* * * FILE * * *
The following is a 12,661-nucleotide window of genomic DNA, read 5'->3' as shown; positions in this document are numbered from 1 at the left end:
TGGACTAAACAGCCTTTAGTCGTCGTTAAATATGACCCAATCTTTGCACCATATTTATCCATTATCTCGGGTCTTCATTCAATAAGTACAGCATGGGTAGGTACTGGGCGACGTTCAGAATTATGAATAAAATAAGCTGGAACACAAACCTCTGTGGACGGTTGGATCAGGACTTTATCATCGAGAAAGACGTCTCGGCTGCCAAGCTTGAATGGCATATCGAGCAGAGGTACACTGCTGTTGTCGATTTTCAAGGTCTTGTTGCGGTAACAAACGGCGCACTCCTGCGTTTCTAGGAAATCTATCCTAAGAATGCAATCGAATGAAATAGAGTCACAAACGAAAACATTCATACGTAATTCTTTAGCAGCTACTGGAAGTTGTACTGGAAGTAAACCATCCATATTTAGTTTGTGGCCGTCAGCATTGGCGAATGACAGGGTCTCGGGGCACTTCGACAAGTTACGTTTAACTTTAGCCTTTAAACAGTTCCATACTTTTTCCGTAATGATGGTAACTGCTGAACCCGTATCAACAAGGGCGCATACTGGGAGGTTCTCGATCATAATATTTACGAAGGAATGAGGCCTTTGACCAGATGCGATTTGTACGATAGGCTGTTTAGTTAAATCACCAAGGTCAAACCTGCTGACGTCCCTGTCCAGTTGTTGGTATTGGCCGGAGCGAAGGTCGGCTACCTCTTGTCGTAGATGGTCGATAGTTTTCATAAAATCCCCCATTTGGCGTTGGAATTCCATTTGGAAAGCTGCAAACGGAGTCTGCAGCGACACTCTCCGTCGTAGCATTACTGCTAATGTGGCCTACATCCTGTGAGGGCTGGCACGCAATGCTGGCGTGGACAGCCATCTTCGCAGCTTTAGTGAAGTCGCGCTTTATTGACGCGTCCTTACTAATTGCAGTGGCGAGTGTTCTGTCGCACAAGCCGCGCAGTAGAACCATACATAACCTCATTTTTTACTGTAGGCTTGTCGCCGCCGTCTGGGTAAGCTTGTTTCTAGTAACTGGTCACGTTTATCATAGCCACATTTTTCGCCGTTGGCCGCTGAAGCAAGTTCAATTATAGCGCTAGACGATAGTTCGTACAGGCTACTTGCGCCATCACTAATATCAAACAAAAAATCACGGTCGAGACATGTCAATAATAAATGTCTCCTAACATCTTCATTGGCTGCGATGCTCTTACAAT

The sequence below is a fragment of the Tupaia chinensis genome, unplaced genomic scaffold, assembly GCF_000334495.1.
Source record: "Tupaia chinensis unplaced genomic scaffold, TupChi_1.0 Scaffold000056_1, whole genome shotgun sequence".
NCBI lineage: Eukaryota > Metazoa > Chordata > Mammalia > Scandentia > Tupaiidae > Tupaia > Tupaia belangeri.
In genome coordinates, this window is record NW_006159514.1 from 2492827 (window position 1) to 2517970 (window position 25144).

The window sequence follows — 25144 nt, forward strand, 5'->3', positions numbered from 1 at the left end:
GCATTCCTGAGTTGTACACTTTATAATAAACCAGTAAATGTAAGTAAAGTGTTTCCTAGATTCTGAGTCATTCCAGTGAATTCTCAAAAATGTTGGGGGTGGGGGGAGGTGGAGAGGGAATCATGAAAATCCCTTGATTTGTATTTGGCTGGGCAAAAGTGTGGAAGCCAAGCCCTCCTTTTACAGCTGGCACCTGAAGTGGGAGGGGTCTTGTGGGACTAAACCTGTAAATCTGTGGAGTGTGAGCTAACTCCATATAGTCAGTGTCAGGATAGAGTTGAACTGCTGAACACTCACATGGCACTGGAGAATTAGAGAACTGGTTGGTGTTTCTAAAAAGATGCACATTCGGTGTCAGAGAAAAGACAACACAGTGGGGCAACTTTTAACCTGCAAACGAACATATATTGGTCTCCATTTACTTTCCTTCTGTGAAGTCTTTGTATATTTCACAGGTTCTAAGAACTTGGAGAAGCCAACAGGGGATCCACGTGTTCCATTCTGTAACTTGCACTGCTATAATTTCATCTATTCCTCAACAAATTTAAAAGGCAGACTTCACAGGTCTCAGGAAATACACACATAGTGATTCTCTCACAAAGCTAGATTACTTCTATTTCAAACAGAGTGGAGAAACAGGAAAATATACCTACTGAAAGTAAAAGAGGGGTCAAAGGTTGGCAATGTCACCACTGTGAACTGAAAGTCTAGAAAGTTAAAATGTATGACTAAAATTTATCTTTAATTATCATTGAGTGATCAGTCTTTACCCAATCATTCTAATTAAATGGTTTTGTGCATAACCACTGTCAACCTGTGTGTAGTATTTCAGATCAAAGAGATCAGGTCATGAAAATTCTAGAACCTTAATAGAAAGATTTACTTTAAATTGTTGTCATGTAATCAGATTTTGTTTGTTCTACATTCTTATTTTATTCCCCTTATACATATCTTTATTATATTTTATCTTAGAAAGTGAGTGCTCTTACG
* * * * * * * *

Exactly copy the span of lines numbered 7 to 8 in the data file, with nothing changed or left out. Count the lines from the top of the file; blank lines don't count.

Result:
The window sequence follows — 25144 nt, forward strand, 5'->3', positions numbered from 1 at the left end:
GCATTCCTGAGTTGTACACTTTATAATAAACCAGTAAATGTAAGTAAAGTGTTTCCTAGATTCTGAGTCATTCCAGTGAATTCTCAAAAATGTTGGGGGTGGGGGGAGGTGGAGAGGGAATCATGAAAATCCCTTGATTTGTATTTGGCTGGGCAAAAGTGTGGAAGCCAAGCCCTCCTTTTACAGCTGGCACCTGAAGTGGGAGGGGTCTTGTGGGACTAAACCTGTAAATCTGTGGAGTGTGAGCTAACTCCATATAGTCAGTGTCAGGATAGAGTTGAACTGCTGAACACTCACATGGCACTGGAGAATTAGAGAACTGGTTGGTGTTTCTAAAAAGATGCACATTCGGTGTCAGAGAAAAGACAACACAGTGGGGCAACTTTTAACCTGCAAACGAACATATATTGGTCTCCATTTACTTTCCTTCTGTGAAGTCTTTGTATATTTCACAGGTTCTAAGAACTTGGAGAAGCCAACAGGGGATCCACGTGTTCCATTCTGTAACTTGCACTGCTATAATTTCATCTATTCCTCAACAAATTTAAAAGGCAGACTTCACAGGTCTCAGGAAATACACACATAGTGATTCTCTCACAAAGCTAGATTACTTCTATTTCAAACAGAGTGGAGAAACAGGAAAATATACCTACTGAAAGTAAAAGAGGGGTCAAAGGTTGGCAATGTCACCACTGTGAACTGAAAGTCTAGAAAGTTAAAATGTATGACTAAAATTTATCTTTAATTATCATTGAGTGATCAGTCTTTACCCAATCATTCTAATTAAATGGTTTTGTGCATAACCACTGTCAACCTGTGTGTAGTATTTCAGATCAAAGAGATCAGGTCATGAAAATTCTAGAACCTTAATAGAAAGATTTACTTTAAATTGTTGTCATGTAATCAGATTTTGTTTGTTCTACATTCTTATTTTATTCCCCTTATACATATCTTTATTATATTTTATCTTAGAAAGTGAGTGCTCTTACG